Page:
Would APM help make war obsolete? I don’t see that anything will make war obsolete, but the prospect of APM-level technologies changes national interests in two major ways:
By deeply reducing the demand for scarce resources — including petroleum — APM technologies will reduce the motivations for geopolitical struggles for what are now considered strategic resources.
Secondly, by making calculations of future military power radically uncertain, the prospect of these technologies gives good reason to examine approaches to cooperative development merged with confidence-building mutual transparency among major powers. Changes in national interests will call for developing [military] contingency plans premised on the emergence of these technologies.
Atomically Precise Manufacturing would make steel works such as this one obsolete. (Image Credit: AFP/Getty Images via @daylife)
When will we actually see the onset of the APM revolution? The paths forward require further advances in atomically precise fabrication, an area that began with organic chemistry more than a century ago and continues to make great strides. A sharper engineering focus will bring faster progress and further rewards, just as progress in atomically precise fabrication has brought rewards since the beginning in science, industry, and medicine.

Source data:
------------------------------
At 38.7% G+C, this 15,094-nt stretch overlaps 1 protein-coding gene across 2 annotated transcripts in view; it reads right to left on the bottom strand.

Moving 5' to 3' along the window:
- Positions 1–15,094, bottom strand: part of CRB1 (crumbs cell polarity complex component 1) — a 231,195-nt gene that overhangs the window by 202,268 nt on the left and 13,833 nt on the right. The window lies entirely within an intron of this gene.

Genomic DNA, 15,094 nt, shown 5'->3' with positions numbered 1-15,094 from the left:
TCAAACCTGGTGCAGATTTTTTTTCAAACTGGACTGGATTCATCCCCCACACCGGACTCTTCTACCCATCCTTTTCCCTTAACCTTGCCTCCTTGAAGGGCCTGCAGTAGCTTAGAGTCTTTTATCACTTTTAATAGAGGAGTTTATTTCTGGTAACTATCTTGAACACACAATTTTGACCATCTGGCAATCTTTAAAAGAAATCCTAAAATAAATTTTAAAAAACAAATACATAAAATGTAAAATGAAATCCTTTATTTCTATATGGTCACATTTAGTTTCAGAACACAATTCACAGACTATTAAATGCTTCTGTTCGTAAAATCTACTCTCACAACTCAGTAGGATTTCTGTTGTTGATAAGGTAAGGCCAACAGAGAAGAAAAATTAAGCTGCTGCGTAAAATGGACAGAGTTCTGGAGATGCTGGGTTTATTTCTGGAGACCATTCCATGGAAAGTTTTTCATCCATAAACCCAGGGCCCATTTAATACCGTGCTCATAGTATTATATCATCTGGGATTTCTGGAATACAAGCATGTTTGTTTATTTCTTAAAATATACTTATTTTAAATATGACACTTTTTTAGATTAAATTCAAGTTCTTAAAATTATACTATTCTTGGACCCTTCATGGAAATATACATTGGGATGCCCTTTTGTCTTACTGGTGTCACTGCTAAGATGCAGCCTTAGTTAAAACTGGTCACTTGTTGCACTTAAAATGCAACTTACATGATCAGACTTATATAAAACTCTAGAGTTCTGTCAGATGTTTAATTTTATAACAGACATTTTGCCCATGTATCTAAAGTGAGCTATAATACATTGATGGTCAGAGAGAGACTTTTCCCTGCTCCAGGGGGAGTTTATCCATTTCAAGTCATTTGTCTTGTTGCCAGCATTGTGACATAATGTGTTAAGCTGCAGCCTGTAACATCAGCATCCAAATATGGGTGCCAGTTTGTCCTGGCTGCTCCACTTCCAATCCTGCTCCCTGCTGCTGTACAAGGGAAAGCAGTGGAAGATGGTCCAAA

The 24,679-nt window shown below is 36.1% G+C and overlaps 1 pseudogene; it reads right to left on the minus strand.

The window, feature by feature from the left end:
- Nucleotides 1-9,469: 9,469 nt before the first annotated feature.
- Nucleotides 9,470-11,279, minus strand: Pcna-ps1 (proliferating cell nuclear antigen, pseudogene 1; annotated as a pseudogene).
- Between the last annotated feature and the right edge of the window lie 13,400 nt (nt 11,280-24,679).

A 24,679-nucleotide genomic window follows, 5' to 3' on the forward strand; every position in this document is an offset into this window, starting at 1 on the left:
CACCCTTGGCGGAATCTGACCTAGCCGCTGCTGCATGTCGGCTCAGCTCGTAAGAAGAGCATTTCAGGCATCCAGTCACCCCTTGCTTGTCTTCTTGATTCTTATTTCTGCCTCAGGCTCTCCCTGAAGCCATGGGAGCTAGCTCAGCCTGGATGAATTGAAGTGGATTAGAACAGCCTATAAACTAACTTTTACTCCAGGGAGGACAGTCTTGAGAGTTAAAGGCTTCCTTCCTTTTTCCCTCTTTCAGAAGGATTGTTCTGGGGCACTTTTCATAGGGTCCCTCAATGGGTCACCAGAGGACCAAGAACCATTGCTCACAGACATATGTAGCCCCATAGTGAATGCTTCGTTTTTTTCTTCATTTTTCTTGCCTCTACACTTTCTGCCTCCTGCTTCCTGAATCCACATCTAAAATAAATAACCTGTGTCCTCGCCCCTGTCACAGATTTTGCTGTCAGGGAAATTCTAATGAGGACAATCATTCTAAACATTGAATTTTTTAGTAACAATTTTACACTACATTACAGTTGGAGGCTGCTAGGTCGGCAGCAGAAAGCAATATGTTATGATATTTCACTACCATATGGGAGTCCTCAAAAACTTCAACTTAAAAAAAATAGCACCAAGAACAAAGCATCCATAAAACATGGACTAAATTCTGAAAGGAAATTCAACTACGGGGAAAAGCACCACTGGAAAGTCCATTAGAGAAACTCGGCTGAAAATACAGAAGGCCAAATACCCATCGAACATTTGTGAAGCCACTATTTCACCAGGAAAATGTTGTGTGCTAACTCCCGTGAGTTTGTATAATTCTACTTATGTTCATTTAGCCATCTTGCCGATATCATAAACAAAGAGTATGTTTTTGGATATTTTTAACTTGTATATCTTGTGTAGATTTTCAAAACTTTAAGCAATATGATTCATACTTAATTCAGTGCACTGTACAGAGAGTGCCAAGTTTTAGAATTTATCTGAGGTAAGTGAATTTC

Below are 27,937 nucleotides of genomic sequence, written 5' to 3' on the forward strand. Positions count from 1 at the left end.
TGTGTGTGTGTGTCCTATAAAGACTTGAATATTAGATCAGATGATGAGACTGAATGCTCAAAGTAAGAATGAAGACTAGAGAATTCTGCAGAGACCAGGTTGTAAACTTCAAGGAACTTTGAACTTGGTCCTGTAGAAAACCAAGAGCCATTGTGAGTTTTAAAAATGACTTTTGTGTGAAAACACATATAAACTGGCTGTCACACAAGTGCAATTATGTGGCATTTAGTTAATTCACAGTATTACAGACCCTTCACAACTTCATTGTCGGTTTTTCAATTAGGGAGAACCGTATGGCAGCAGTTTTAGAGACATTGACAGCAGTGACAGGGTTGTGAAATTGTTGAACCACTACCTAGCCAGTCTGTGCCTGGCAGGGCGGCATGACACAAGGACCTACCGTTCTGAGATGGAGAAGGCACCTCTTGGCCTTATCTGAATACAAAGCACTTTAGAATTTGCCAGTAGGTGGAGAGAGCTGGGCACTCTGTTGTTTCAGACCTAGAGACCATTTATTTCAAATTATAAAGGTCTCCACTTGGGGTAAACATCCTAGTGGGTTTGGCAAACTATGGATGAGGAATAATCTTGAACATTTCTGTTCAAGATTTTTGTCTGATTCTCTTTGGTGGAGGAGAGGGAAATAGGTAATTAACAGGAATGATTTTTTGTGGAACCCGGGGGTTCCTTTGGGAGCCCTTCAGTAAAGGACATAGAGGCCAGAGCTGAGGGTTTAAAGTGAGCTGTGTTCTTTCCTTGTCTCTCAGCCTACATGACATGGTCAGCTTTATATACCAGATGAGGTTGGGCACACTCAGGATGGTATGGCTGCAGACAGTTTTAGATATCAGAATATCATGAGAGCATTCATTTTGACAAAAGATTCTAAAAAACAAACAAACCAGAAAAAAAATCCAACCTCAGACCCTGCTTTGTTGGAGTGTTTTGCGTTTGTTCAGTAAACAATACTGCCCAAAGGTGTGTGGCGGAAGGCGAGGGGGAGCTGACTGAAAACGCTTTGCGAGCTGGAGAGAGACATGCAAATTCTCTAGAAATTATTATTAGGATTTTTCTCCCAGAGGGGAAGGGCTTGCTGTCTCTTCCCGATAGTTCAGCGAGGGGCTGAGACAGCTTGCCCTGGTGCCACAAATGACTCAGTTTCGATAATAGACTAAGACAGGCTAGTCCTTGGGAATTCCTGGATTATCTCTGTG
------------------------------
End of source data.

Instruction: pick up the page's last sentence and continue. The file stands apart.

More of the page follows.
Although advanced objectives like full-scale APM stand beyond a normal business R&D investment horizon, incremental steps in key technologies are steadily emerging. But we need a more focused program of design, analysis, research, and development.
Do all roads lead to APM? Thus, is some form of APM likely to be ubiquitous among intelligent civilizations in the galaxy, if of course such civilizations exist? There’s no substitute for atomic precision because there’s no substitute for precisely controlling the structure of matter. The only known way to do this is by guiding the motion of molecules to put them in place, according to plan, by means of directed bonding — in other words, by some form of atomically precise manufacturing. Since there are many ways to develop these technologies, I’d say that all roads forward do indeed lead to APM.